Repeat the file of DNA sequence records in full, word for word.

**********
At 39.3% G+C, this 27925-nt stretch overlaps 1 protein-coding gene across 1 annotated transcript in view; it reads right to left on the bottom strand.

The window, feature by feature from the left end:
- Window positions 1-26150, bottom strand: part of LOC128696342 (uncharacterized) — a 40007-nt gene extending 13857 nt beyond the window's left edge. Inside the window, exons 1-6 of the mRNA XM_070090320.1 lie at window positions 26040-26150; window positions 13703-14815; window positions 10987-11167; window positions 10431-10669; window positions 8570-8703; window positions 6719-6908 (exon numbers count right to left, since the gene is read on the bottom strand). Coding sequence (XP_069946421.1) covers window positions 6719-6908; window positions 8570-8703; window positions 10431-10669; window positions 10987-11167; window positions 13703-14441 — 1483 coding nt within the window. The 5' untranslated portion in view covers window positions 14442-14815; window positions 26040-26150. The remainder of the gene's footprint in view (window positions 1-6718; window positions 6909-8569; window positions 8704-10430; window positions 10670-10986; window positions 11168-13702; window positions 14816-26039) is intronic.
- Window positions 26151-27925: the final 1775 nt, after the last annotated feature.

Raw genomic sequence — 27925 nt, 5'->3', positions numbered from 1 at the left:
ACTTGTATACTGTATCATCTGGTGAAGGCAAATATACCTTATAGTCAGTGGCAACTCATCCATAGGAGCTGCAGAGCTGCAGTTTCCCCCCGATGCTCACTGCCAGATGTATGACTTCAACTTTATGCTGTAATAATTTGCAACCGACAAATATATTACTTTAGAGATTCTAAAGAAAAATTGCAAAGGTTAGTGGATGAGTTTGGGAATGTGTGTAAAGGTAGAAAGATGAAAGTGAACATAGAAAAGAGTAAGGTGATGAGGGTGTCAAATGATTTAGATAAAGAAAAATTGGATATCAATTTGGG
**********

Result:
At 39.3% G+C, this 27925-nt stretch overlaps 1 protein-coding gene across 1 annotated transcript in view; it reads right to left on the bottom strand.

The window, feature by feature from the left end:
- Window positions 1-26150, bottom strand: part of LOC128696342 (uncharacterized) — a 40007-nt gene extending 13857 nt beyond the window's left edge. Inside the window, exons 1-6 of the mRNA XM_070090320.1 lie at window positions 26040-26150; window positions 13703-14815; window positions 10987-11167; window positions 10431-10669; window positions 8570-8703; window positions 6719-6908 (exon numbers count right to left, since the gene is read on the bottom strand). Coding sequence (XP_069946421.1) covers window positions 6719-6908; window positions 8570-8703; window positions 10431-10669; window positions 10987-11167; window positions 13703-14441 — 1483 coding nt within the window. The 5' untranslated portion in view covers window positions 14442-14815; window positions 26040-26150. The remainder of the gene's footprint in view (window positions 1-6718; window positions 6909-8569; window positions 8704-10430; window positions 10670-10986; window positions 11168-13702; window positions 14816-26039) is intronic.
- Window positions 26151-27925: the final 1775 nt, after the last annotated feature.

Raw genomic sequence — 27925 nt, 5'->3', positions numbered from 1 at the left:
ACTTGTATACTGTATCATCTGGTGAAGGCAAATATACCTTATAGTCAGTGGCAACTCATCCATAGGAGCTGCAGAGCTGCAGTTTCCCCCCGATGCTCACTGCCAGATGTATGACTTCAACTTTATGCTGTAATAATTTGCAACCGACAAATATATTACTTTAGAGATTCTAAAGAAAAATTGCAAAGGTTAGTGGATGAGTTTGGGAATGTGTGTAAAGGTAGAAAGATGAAAGTGAACATAGAAAAGAGTAAGGTGATGAGGGTGTCAAATGATTTAGATAAAGAAAAATTGGATATCAATTTGGG